Drinking Myth Debunked, Study Finds That 'Beer Before Wine' Ain't Fine

Drinking Myth Debunked, Study Finds That 'Beer Before Wine' Ain't Fine

"My child, I have learned many things throughout my life, but if I had to pass on but one salient piece of advice, it would be this; 'Anything that rhymes must be true.' Any phrase, any aphorism that rhymes, is inherently truthful. Whoever smelt it dealt it, etc. they're all true. Remember that." And with those words, he boarded the ship, bound for Antartica, loaded with the cargo for its ill-fated mission; to try establish the world's most Southerly golf equipment shop. Despite managing to build the shop, financial insolvency soon hit after the passing foot traffic - predominantly, the occasional lost polar explorer and confused penguins, two groups which naturally had no cause, or means, to purchase golfing equipment - proved insufficient to keep it afloat. Their lack of funds soon resulted in them all, attempting to eat their remaining stock for sustenance, before eventually starving to death.

Well, as with so many things my father did, he has yet again been proven catastrophically wrong. A team of researchers have shown that there is no truth to the old adage, "Beer before wine, you'll feel fine, Wine before beer, you'll feel queer."

A joint German and British team of researchers set out to test whether the old aphorism actually holds water. They gathered some 90 volunteers, aged between 19-40 and proceeded to ply them full of alcohol to study the resultant hangovers.

The study, which begins with a vaguely pithy pun but really drops off in its accessibility, is entitled; Grape Or Grain But Never The Twain? A Randomized Controlled Multiarm Matched-Triplet Crossover Trial Of Beer And Wine was published today in The American Journal of Clinical Nutrition.

To ascertain their results, they split the group of 90 people, 45 men and 45 women, into 3 groups, two of 31 and a control of 28. The first they gave beer to until they each showed a breath alcohol concentration(BrAC) reading on a breathylser of .05%, before switching them to wine until they registered .11% on the breathylser. The second group went through the same process but drinking wine first followed by beer. The third group were used as a control and only drank one or the other.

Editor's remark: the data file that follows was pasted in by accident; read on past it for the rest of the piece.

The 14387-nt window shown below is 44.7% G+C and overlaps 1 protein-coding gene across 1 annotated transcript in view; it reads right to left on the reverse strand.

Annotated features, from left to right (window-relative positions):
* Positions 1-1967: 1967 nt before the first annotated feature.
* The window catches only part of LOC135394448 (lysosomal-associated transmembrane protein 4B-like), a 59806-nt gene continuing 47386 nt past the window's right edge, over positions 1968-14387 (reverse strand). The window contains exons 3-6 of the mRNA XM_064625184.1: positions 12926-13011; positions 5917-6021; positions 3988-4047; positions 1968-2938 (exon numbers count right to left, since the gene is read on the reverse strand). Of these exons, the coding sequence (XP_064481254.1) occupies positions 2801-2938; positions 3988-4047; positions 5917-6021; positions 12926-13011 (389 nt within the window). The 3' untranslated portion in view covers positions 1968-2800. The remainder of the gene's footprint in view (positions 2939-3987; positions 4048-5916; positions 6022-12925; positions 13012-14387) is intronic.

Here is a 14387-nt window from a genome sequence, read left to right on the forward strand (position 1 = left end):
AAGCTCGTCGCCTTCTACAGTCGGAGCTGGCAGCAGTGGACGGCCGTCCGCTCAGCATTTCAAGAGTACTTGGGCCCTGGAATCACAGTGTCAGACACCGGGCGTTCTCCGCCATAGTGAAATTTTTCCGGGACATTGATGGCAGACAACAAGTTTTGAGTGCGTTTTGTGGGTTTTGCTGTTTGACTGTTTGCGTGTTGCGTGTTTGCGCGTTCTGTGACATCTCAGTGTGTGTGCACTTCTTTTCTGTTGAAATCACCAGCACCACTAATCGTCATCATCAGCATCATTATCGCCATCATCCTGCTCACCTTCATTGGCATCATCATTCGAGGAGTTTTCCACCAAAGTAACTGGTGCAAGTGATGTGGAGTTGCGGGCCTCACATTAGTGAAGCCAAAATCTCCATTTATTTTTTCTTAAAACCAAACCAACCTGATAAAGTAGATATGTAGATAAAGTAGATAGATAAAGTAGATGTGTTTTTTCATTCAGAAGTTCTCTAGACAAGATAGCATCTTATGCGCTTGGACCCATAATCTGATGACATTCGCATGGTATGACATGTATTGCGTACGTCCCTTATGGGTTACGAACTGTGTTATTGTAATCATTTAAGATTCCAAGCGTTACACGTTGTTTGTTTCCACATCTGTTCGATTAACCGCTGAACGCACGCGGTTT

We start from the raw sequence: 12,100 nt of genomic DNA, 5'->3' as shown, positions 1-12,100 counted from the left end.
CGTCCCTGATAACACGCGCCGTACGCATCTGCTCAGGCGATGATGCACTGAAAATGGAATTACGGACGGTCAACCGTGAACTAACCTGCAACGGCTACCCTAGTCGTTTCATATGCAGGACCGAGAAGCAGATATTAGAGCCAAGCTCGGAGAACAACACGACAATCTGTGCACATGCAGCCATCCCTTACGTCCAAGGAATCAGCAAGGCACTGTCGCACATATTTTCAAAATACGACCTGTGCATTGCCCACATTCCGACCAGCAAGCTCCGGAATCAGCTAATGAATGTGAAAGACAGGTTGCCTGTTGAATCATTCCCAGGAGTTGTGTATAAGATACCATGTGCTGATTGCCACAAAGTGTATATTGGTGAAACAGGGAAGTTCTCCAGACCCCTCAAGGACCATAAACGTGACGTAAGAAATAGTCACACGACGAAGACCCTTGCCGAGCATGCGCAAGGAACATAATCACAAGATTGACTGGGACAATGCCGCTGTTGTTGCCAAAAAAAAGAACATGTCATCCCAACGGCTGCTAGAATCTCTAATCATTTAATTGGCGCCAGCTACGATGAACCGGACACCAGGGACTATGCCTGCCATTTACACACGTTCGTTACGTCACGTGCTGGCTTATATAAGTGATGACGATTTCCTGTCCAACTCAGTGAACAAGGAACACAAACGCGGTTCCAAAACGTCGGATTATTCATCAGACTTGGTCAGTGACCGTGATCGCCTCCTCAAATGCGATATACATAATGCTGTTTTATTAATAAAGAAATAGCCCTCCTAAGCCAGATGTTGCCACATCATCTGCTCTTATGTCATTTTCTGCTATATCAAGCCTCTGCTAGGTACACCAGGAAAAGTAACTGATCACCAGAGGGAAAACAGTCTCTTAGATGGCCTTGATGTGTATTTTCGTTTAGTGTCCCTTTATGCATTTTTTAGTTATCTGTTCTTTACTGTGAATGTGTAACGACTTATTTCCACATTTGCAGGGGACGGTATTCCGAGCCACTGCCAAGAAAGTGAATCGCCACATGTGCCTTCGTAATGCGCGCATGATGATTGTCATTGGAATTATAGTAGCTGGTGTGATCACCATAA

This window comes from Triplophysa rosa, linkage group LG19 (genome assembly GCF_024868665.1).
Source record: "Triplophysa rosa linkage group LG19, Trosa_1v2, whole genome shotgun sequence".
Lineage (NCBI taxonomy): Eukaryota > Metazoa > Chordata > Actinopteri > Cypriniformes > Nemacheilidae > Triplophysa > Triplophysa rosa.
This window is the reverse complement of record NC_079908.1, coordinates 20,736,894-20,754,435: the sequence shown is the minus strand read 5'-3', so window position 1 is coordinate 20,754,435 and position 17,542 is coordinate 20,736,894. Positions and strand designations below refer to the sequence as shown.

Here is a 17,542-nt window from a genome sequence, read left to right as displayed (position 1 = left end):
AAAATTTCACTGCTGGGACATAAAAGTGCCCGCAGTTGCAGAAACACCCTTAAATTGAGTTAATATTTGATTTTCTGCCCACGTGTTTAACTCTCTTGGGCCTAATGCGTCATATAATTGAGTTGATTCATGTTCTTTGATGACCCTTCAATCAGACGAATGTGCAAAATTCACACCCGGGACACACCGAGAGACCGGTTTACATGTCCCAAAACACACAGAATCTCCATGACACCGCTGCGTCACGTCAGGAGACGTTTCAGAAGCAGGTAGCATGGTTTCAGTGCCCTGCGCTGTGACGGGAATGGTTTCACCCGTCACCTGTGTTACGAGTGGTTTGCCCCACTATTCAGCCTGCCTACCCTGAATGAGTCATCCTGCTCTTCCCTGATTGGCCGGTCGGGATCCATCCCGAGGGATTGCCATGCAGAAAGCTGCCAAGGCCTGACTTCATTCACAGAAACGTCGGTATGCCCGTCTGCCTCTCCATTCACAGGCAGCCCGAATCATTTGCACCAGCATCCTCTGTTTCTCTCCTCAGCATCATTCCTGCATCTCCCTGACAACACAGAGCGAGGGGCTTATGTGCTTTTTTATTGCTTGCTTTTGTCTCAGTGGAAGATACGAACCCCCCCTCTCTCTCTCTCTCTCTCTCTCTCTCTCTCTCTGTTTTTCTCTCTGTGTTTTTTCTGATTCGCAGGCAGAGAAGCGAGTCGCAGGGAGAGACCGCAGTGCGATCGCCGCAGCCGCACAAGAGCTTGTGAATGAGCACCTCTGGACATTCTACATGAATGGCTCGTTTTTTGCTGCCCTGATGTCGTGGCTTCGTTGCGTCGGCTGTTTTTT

They then performed the experiment again a week later, with the first and second group swapping their drinking regimens. Those in the control group who had drink beer then drank just wine and vice versa.

Over both of the experiment sessions they analysed each group through their drinking regimens for signs of drunkenness, most notable of these being some of the people vomiting absolutely everywhere. The researchers then analysed the severity of hangovers reported by individuals within each group across both drinking days and compared the results to see whether there was any notable difference in the severity of the hangover based on the order of drinking or whether either wine or beer provoked a stronger hangover.

They found that there was no meaningful statistical variant in the severity of the hangovers experience by the participants based on whether they drank either wine or beer first. So, unfortunately, it appears that there's no truth to the old adage.

Also Read: A Motorway Had To Close After A Tanker Spilled 32,000 Litres Of Gin

Rory McNab

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